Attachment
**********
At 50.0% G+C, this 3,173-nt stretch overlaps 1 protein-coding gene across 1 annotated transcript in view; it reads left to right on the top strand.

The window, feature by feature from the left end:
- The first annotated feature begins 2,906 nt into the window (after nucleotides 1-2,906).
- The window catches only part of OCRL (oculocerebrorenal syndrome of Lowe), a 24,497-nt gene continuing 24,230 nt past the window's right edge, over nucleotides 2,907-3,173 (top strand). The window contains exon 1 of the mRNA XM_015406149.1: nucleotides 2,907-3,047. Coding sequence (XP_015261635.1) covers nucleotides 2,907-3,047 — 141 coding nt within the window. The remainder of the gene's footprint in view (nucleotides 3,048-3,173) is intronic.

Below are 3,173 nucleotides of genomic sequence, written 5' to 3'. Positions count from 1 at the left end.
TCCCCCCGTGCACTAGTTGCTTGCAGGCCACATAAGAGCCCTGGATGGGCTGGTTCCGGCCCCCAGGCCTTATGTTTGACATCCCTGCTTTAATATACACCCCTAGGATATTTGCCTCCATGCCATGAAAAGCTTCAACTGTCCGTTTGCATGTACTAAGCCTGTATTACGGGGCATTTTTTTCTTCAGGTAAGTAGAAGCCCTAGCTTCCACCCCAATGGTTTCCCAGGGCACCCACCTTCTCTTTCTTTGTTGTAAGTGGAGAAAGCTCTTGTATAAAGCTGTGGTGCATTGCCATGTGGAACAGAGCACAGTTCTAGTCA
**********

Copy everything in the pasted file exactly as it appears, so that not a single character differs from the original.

At 50.0% G+C, this 3,173-nt stretch overlaps 1 protein-coding gene across 1 annotated transcript in view; it reads left to right on the top strand.

The window, feature by feature from the left end:
- The first annotated feature begins 2,906 nt into the window (after nucleotides 1-2,906).
- The window catches only part of OCRL (oculocerebrorenal syndrome of Lowe), a 24,497-nt gene continuing 24,230 nt past the window's right edge, over nucleotides 2,907-3,173 (top strand). The window contains exon 1 of the mRNA XM_015406149.1: nucleotides 2,907-3,047. Coding sequence (XP_015261635.1) covers nucleotides 2,907-3,047 — 141 coding nt within the window. The remainder of the gene's footprint in view (nucleotides 3,048-3,173) is intronic.

Below are 3,173 nucleotides of genomic sequence, written 5' to 3'. Positions count from 1 at the left end.
TCCCCCCGTGCACTAGTTGCTTGCAGGCCACATAAGAGCCCTGGATGGGCTGGTTCCGGCCCCCAGGCCTTATGTTTGACATCCCTGCTTTAATATACACCCCTAGGATATTTGCCTCCATGCCATGAAAAGCTTCAACTGTCCGTTTGCATGTACTAAGCCTGTATTACGGGGCATTTTTTTCTTCAGGTAAGTAGAAGCCCTAGCTTCCACCCCAATGGTTTCCCAGGGCACCCACCTTCTCTTTCTTTGTTGTAAGTGGAGAAAGCTCTTGTATAAAGCTGTGGTGCATTGCCATGTGGAACAGAGCACAGTTCTAGTCA